DULUTH CITY COUNCIL
The city of Duluth has made
its decision on a Spirit Mountain golf course. Well, kind
City councilors failed late
Monday night to override Mayor Gary Doty's veto of their
July 8 vote to deny work permits for the proposed 272-acre
development between Interstate 35 and the St. Louis River.
Monday's five votes against
granting the permits followed the pattern of the council's
project-defeating decision two weeks ago, but fell one
vote shy of the necessary six votes the council would
need to override Doty's July 17 veto.
The 5-3 vote was not taken
until after 11 p.m. -- after the council suspended rules
and allowed the public to speak. All but one of the 26
citizens who spoke voiced displeasure with the golf course
The decision, or indecision
in this case, means that developers George Hovlund III
and Kent Oliver will be granted a city work permit for
the project on Aug. 1, barring any lawsuits.
Under state law, if the council
doesn't reject the work permit within 120 days, it is
Late last year, councilors
failed in a similar attempt to override Doty's veto after
they denied the permit.
"I'm not going to change the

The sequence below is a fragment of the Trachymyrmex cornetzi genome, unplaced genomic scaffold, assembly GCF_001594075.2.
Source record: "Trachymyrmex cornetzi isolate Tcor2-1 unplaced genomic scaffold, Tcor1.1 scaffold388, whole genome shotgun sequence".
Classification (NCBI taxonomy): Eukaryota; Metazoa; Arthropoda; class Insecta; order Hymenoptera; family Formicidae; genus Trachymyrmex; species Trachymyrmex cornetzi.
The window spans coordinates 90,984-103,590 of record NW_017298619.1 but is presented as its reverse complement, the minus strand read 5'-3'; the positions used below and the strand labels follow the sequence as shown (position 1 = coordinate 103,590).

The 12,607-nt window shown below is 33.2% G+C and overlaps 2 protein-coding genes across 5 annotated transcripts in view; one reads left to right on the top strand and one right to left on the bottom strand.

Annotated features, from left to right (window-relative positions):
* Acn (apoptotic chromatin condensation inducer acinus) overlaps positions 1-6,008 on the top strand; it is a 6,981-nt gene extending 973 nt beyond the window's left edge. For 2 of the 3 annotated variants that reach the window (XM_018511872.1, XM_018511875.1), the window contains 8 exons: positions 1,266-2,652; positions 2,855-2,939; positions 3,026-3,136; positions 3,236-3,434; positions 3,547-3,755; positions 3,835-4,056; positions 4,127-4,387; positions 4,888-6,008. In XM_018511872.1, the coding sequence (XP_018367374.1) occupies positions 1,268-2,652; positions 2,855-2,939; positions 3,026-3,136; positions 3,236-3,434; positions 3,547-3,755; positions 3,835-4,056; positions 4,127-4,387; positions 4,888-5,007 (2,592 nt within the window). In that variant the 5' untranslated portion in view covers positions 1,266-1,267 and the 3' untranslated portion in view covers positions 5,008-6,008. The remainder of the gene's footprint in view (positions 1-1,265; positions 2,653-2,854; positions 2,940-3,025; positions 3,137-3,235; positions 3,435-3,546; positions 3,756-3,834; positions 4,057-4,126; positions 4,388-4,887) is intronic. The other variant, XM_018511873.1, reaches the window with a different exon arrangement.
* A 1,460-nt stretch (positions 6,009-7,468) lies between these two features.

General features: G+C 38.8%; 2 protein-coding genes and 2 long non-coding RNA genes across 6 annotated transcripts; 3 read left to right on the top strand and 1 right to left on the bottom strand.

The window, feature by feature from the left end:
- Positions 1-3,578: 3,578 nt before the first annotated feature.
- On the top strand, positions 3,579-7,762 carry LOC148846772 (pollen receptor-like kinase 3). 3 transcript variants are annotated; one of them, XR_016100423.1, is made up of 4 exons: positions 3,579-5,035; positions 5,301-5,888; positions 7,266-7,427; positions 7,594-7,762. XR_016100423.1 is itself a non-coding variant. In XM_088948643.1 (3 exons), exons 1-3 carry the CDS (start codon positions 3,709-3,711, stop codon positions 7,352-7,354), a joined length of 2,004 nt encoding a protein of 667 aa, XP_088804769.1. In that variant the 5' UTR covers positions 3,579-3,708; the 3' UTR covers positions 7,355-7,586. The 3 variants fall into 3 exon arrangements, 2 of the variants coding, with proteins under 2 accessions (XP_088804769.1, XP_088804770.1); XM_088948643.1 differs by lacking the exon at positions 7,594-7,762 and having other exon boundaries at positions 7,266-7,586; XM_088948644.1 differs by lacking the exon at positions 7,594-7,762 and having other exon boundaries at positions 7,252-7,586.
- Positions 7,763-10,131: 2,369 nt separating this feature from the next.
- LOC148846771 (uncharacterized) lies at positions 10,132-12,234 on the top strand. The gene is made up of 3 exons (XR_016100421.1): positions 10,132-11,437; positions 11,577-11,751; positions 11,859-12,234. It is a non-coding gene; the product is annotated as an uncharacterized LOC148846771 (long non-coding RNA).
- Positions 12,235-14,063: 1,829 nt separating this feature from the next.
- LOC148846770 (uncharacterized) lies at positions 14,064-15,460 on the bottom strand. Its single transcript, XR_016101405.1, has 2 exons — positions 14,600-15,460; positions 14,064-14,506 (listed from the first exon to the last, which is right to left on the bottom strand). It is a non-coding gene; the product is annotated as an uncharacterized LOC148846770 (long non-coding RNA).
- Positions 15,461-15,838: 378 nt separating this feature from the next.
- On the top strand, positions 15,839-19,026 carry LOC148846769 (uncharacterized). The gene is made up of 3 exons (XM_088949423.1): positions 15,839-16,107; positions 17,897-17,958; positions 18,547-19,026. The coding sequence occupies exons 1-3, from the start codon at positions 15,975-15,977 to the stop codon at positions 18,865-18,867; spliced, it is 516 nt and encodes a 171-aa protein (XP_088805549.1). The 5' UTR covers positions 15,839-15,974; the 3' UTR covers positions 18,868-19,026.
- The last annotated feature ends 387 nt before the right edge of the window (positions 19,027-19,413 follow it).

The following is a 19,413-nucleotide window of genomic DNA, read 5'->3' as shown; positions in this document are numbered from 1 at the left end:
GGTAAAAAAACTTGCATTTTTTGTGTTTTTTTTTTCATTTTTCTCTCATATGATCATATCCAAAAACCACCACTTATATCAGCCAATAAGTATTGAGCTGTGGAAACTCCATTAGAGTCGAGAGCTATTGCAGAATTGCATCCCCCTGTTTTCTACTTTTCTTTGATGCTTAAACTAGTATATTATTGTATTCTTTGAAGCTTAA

rules just because some people oppose the project," Doty
On Monday, Hovlund said he
had followed all the requirements. "Now we're just waiting,"
Project opponents met last
Friday in a conference call to determine what steps they
would take if the council failed to override the veto.
In 2000, members of Duluth
chapter of the Izaak Walton League, the Gitche Gumee chapter
of Trout Unlimited, the Minnesota Center for Environmental
Advocacy and Nancy Nelson and Terry Brown, co-founders
of the West Skyline Preservation and Planning Alliance,
filed a lawsuit that eventually failed to block the golf
Members of that coalition
said Monday that another lawsuit was probably not in the
"We still believe the golf
course will not pass environmental review," said Mike
Furtman, a spokesman for the Duluth chapter of the Izaak
The plan to build a championship
18-hole golf course and lodge violates conditions set
when federal Land and Water Conservation grants were used
to create the Spirit Mountain Recreation Area in the early
The Minnesota Department of
Natural Resources and the National Park Service must sign
off before Hovlund and Oliver's development can move forward.
"We are concerned that the
DNR may take this vote as the City Council saying, 'We
can't agree, we give up,' " said Sharon Stevens, an executive
board member of Minnesota chapter of the Sierra Club.
In February, state DNR Commissioner
Allen Garber told city leaders in a letter that he wasn't
sure what they really wanted and said he wouldn't devote
staff time to the issue.
Councilor Russ Stewart, who
voted to override Doty's veto, said the five councilors
who oppose the project may craft individual letters to
"They need some kind of signal,"
Councilor Ken Hogg -- thought
by some to be a possible swing vote -- joined Councilors
Jim Stauber and Rob Stenberg in upholding Doty's veto.
Councilors Stewart, Herb Bergson, Greg Gilbert, Donny
Ness and Russell Stover voted for an override of the veto.
Councilor Neill Atkins did not attend the meeting.